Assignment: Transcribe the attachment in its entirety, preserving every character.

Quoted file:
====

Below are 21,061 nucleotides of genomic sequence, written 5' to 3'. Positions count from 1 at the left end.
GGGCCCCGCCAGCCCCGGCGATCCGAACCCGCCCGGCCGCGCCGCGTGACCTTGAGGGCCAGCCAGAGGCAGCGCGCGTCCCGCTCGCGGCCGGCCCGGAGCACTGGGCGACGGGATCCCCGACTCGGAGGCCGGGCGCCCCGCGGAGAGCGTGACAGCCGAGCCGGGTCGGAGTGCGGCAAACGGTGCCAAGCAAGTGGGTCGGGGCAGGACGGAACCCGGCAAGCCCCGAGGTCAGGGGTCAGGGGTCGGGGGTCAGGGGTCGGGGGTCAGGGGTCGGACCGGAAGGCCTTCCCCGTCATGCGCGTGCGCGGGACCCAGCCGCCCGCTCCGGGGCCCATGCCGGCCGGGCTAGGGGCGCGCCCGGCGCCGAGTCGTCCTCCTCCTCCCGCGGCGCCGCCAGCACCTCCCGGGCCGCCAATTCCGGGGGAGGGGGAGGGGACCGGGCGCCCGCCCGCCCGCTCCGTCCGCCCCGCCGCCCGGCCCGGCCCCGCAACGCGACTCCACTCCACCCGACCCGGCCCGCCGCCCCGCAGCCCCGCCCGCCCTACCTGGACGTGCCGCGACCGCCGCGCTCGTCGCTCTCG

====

Below are 21,061 nucleotides of genomic sequence, written 5' to 3'. Positions count from 1 at the left end.
GGGCCCCGCCAGCCCCGGCGATCCGAACCCGCCCGGCCGCGCCGCGTGACCTTGAGGGCCAGCCAGAGGCAGCGCGCGTCCCGCTCGCGGCCGGCCCGGAGCACTGGGCGACGGGATCCCCGACTCGGAGGCCGGGCGCCCCGCGGAGAGCGTGACAGCCGAGCCGGGTCGGAGTGCGGCAAACGGTGCCAAGCAAGTGGGTCGGGGCAGGACGGAACCCGGCAAGCCCCGAGGTCAGGGGTCAGGGGTCGGGGGTCAGGGGTCGGGGGTCAGGGGTCGGACCGGAAGGCCTTCCCCGTCATGCGCGTGCGCGGGACCCAGCCGCCCGCTCCGGGGCCCATGCCGGCCGGGCTAGGGGCGCGCCCGGCGCCGAGTCGTCCTCCTCCTCCCGCGGCGCCGCCAGCACCTCCCGGGCCGCCAATTCCGGGGGAGGGGGAGGGGACCGGGCGCCCGCCCGCCCGCTCCGTCCGCCCCGCCGCCCGGCCCGGCCCCGCAACGCGACTCCACTCCACCCGACCCGGCCCGCCGCCCCGCAGCCCCGCCCGCCCTACCTGGACGTGCCGCGACCGCCGCGCTCGTCGCTCTCG